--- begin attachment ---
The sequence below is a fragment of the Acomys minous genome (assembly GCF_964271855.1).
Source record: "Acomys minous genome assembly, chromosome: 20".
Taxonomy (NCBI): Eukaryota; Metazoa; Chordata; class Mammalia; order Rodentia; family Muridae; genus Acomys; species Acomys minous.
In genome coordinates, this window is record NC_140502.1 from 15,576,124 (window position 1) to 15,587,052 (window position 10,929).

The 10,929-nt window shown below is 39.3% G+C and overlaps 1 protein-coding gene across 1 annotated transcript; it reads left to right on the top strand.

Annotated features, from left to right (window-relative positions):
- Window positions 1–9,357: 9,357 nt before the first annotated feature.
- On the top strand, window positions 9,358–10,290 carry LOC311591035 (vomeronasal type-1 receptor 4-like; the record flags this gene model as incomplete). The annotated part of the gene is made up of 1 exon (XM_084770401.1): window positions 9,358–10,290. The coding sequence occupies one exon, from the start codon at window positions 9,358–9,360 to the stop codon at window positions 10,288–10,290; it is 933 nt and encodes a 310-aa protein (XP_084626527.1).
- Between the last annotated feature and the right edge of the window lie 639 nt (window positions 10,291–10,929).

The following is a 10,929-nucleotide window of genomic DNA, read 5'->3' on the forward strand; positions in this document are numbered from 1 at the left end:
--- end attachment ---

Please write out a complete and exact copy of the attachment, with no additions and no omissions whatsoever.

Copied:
The sequence below is a fragment of the Acomys minous genome (assembly GCF_964271855.1).
Source record: "Acomys minous genome assembly, chromosome: 20".
Taxonomy (NCBI): Eukaryota; Metazoa; Chordata; class Mammalia; order Rodentia; family Muridae; genus Acomys; species Acomys minous.
In genome coordinates, this window is record NC_140502.1 from 15,576,124 (window position 1) to 15,587,052 (window position 10,929).

The 10,929-nt window shown below is 39.3% G+C and overlaps 1 protein-coding gene across 1 annotated transcript; it reads left to right on the top strand.

Annotated features, from left to right (window-relative positions):
- Window positions 1–9,357: 9,357 nt before the first annotated feature.
- On the top strand, window positions 9,358–10,290 carry LOC311591035 (vomeronasal type-1 receptor 4-like; the record flags this gene model as incomplete). The annotated part of the gene is made up of 1 exon (XM_084770401.1): window positions 9,358–10,290. The coding sequence occupies one exon, from the start codon at window positions 9,358–9,360 to the stop codon at window positions 10,288–10,290; it is 933 nt and encodes a 310-aa protein (XP_084626527.1).
- Between the last annotated feature and the right edge of the window lie 639 nt (window positions 10,291–10,929).

The following is a 10,929-nucleotide window of genomic DNA, read 5'->3' on the forward strand; positions in this document are numbered from 1 at the left end: